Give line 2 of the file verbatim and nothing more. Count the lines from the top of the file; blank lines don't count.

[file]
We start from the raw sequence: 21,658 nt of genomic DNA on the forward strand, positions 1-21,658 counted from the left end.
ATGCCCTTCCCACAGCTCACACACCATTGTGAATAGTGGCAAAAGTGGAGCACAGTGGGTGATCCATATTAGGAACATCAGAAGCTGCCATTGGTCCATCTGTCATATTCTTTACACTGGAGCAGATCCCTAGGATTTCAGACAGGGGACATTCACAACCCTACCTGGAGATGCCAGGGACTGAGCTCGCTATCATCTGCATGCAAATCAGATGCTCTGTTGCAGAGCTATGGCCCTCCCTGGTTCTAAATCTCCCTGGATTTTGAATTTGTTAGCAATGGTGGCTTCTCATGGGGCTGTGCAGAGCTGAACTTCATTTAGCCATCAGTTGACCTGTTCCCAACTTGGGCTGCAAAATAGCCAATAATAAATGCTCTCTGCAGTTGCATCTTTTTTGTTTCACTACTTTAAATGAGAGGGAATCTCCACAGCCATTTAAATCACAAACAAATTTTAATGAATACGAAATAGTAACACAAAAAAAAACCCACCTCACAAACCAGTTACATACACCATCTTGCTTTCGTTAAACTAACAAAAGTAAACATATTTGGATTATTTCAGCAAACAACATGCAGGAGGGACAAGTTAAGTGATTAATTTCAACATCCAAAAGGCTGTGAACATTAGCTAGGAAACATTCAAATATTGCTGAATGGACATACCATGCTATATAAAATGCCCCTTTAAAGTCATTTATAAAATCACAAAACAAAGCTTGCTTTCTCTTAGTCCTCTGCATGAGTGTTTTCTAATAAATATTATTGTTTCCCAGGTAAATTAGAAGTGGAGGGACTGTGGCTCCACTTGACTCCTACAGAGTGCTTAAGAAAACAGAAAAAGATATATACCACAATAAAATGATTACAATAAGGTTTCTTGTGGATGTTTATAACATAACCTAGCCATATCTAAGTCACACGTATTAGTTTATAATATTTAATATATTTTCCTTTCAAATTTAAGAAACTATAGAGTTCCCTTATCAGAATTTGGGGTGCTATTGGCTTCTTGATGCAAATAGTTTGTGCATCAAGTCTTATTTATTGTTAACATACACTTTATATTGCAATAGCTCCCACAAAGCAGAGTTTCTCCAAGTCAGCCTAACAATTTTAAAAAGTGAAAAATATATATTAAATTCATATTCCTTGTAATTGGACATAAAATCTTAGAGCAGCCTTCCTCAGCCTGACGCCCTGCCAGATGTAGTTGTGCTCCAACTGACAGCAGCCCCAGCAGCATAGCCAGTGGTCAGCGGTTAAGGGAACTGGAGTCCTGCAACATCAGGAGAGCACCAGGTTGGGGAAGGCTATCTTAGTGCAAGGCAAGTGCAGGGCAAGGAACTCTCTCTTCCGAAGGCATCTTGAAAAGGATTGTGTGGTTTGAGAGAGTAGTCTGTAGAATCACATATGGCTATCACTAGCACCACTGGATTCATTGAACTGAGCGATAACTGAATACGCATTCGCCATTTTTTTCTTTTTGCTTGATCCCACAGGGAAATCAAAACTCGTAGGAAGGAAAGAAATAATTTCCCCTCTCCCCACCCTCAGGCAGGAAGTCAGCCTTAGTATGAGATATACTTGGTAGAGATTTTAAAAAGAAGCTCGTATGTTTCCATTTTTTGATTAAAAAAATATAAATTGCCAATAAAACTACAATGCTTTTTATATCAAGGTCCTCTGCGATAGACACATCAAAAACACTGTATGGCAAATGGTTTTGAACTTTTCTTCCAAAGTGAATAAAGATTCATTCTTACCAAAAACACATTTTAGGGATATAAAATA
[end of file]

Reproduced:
ATGCCCTTCCCACAGCTCACACACCATTGTGAATAGTGGCAAAAGTGGAGCACAGTGGGTGATCCATATTAGGAACATCAGAAGCTGCCATTGGTCCATCTGTCATATTCTTTACACTGGAGCAGATCCCTAGGATTTCAGACAGGGGACATTCACAACCCTACCTGGAGATGCCAGGGACTGAGCTCGCTATCATCTGCATGCAAATCAGATGCTCTGTTGCAGAGCTATGGCCCTCCCTGGTTCTAAATCTCCCTGGATTTTGAATTTGTTAGCAATGGTGGCTTCTCATGGGGCTGTGCAGAGCTGAACTTCATTTAGCCATCAGTTGACCTGTTCCCAACTTGGGCTGCAAAATAGCCAATAATAAATGCTCTCTGCAGTTGCATCTTTTTTGTTTCACTACTTTAAATGAGAGGGAATCTCCACAGCCATTTAAATCACAAACAAATTTTAATGAATACGAAATAGTAACACAAAAAAAAACCCACCTCACAAACCAGTTACATACACCATCTTGCTTTCGTTAAACTAACAAAAGTAAACATATTTGGATTATTTCAGCAAACAACATGCAGGAGGGACAAGTTAAGTGATTAATTTCAACATCCAAAAGGCTGTGAACATTAGCTAGGAAACATTCAAATATTGCTGAATGGACATACCATGCTATATAAAATGCCCCTTTAAAGTCATTTATAAAATCACAAAACAAAGCTTGCTTTCTCTTAGTCCTCTGCATGAGTGTTTTCTAATAAATATTATTGTTTCCCAGGTAAATTAGAAGTGGAGGGACTGTGGCTCCACTTGACTCCTACAGAGTGCTTAAGAAAACAGAAAAAGATATATACCACAATAAAATGATTACAATAAGGTTTCTTGTGGATGTTTATAACATAACCTAGCCATATCTAAGTCACACGTATTAGTTTATAATATTTAATATATTTTCCTTTCAAATTTAAGAAACTATAGAGTTCCCTTATCAGAATTTGGGGTGCTATTGGCTTCTTGATGCAAATAGTTTGTGCATCAAGTCTTATTTATTGTTAACATACACTTTATATTGCAATAGCTCCCACAAAGCAGAGTTTCTCCAAGTCAGCCTAACAATTTTAAAAAGTGAAAAATATATATTAAATTCATATTCCTTGTAATTGGACATAAAATCTTAGAGCAGCCTTCCTCAGCCTGACGCCCTGCCAGATGTAGTTGTGCTCCAACTGACAGCAGCCCCAGCAGCATAGCCAGTGGTCAGCGGTTAAGGGAACTGGAGTCCTGCAACATCAGGAGAGCACCAGGTTGGGGAAGGCTATCTTAGTGCAAGGCAAGTGCAGGGCAAGGAACTCTCTCTTCCGAAGGCATCTTGAAAAGGATTGTGTGGTTTGAGAGAGTAGTCTGTAGAATCACATATGGCTATCACTAGCACCACTGGATTCATTGAACTGAGCGATAACTGAATACGCATTCGCCATTTTTTTCTTTTTGCTTGATCCCACAGGGAAATCAAAACTCGTAGGAAGGAAAGAAATAATTTCCCCTCTCCCCACCCTCAGGCAGGAAGTCAGCCTTAGTATGAGATATACTTGGTAGAGATTTTAAAAAGAAGCTCGTATGTTTCCATTTTTTGATTAAAAAAATATAAATTGCCAATAAAACTACAATGCTTTTTATATCAAGGTCCTCTGCGATAGACACATCAAAAACACTGTATGGCAAATGGTTTTGAACTTTTCTTCCAAAGTGAATAAAGATTCATTCTTACCAAAAACACATTTTAGGGATATAAAATA